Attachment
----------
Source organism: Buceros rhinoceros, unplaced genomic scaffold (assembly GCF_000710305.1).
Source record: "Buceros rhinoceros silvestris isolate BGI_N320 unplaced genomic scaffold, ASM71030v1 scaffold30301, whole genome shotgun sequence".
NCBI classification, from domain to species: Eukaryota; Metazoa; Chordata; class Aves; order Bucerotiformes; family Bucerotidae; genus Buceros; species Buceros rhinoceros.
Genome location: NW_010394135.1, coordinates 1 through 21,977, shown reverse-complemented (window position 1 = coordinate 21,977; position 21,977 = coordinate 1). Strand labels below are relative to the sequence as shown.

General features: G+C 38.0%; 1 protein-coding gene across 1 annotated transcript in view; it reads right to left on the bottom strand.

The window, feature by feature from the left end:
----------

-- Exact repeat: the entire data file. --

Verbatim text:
Source organism: Buceros rhinoceros, unplaced genomic scaffold (assembly GCF_000710305.1).
Source record: "Buceros rhinoceros silvestris isolate BGI_N320 unplaced genomic scaffold, ASM71030v1 scaffold30301, whole genome shotgun sequence".
NCBI classification, from domain to species: Eukaryota; Metazoa; Chordata; class Aves; order Bucerotiformes; family Bucerotidae; genus Buceros; species Buceros rhinoceros.
Genome location: NW_010394135.1, coordinates 1 through 21,977, shown reverse-complemented (window position 1 = coordinate 21,977; position 21,977 = coordinate 1). Strand labels below are relative to the sequence as shown.

General features: G+C 38.0%; 1 protein-coding gene across 1 annotated transcript in view; it reads right to left on the bottom strand.

The window, feature by feature from the left end: